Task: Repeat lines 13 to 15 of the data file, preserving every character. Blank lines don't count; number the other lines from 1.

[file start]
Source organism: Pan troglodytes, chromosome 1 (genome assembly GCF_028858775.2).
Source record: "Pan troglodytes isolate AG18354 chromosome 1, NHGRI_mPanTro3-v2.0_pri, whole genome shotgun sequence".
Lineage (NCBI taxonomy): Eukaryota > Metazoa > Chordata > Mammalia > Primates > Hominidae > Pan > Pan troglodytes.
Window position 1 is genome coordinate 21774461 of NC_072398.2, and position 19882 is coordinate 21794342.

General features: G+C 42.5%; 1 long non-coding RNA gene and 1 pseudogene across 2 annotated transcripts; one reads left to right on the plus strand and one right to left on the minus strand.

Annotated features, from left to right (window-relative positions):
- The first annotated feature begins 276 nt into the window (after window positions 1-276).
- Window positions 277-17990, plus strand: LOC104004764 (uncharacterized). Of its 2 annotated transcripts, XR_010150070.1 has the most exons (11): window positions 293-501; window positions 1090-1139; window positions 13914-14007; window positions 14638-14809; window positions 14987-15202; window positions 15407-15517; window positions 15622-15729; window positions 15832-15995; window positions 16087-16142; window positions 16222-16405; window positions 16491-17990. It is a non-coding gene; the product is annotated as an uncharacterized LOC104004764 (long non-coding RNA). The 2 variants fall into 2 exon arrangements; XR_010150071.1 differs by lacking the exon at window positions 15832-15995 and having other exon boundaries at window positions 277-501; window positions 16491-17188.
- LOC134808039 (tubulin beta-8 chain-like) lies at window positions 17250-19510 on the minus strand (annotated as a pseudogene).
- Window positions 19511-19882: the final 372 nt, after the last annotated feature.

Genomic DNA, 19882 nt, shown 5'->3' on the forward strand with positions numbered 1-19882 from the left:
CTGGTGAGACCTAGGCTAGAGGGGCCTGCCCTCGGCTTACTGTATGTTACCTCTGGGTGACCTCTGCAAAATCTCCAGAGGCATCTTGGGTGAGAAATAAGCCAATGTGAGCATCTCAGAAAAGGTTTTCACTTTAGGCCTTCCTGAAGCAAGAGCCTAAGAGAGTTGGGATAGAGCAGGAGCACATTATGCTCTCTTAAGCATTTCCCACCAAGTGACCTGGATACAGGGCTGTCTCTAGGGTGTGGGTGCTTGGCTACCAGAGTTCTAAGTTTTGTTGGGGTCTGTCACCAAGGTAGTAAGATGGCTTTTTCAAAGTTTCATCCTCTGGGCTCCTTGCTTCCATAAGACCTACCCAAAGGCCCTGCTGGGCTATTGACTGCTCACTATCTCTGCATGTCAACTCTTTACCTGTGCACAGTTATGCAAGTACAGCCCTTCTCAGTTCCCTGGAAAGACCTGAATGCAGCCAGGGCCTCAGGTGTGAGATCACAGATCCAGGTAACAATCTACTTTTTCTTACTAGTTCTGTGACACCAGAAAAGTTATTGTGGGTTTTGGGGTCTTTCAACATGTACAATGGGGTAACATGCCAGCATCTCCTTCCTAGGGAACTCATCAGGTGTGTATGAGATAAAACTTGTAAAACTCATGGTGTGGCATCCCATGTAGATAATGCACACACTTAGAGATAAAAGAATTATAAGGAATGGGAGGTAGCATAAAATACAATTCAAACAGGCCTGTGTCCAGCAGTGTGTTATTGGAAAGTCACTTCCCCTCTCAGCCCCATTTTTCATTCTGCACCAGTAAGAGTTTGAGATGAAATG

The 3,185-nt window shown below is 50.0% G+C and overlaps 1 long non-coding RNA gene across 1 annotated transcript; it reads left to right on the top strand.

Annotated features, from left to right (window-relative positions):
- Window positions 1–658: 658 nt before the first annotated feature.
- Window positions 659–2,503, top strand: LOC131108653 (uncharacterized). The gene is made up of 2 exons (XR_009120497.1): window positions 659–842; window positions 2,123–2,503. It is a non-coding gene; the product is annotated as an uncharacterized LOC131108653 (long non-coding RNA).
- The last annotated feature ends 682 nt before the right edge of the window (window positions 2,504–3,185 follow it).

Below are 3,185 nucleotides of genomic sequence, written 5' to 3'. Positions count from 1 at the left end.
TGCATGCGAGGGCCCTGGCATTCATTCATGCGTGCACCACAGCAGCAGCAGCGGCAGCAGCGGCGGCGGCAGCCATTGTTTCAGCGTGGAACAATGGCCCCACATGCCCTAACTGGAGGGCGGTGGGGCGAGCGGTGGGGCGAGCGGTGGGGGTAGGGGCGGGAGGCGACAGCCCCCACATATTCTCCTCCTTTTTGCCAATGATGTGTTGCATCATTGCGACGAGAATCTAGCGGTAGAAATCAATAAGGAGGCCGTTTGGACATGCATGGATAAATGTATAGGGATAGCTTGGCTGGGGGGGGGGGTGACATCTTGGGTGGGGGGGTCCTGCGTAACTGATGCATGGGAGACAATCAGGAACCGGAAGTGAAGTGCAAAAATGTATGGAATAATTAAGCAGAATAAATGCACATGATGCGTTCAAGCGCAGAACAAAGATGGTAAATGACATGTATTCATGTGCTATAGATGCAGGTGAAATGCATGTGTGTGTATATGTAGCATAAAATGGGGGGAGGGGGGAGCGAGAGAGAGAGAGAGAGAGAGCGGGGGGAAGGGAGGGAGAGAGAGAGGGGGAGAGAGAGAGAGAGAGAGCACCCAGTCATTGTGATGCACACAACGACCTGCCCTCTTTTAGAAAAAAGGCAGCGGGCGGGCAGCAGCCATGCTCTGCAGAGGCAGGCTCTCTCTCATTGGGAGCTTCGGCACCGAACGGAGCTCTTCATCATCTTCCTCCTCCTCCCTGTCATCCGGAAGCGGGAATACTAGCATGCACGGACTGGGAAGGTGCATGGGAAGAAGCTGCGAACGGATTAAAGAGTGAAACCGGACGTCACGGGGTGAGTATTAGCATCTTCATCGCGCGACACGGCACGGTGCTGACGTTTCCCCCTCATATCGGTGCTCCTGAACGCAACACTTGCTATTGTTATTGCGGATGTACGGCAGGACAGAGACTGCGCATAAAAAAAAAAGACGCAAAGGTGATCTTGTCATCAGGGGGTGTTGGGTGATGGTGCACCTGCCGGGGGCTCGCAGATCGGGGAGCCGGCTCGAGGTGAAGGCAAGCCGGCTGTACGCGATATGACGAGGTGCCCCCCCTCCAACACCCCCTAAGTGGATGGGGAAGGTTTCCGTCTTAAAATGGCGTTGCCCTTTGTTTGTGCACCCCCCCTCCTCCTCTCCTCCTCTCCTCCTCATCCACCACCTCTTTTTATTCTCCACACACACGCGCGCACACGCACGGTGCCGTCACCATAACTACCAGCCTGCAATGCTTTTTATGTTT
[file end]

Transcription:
The 3,185-nt window shown below is 50.0% G+C and overlaps 1 long non-coding RNA gene across 1 annotated transcript; it reads left to right on the top strand.

Annotated features, from left to right (window-relative positions):
- Window positions 1–658: 658 nt before the first annotated feature.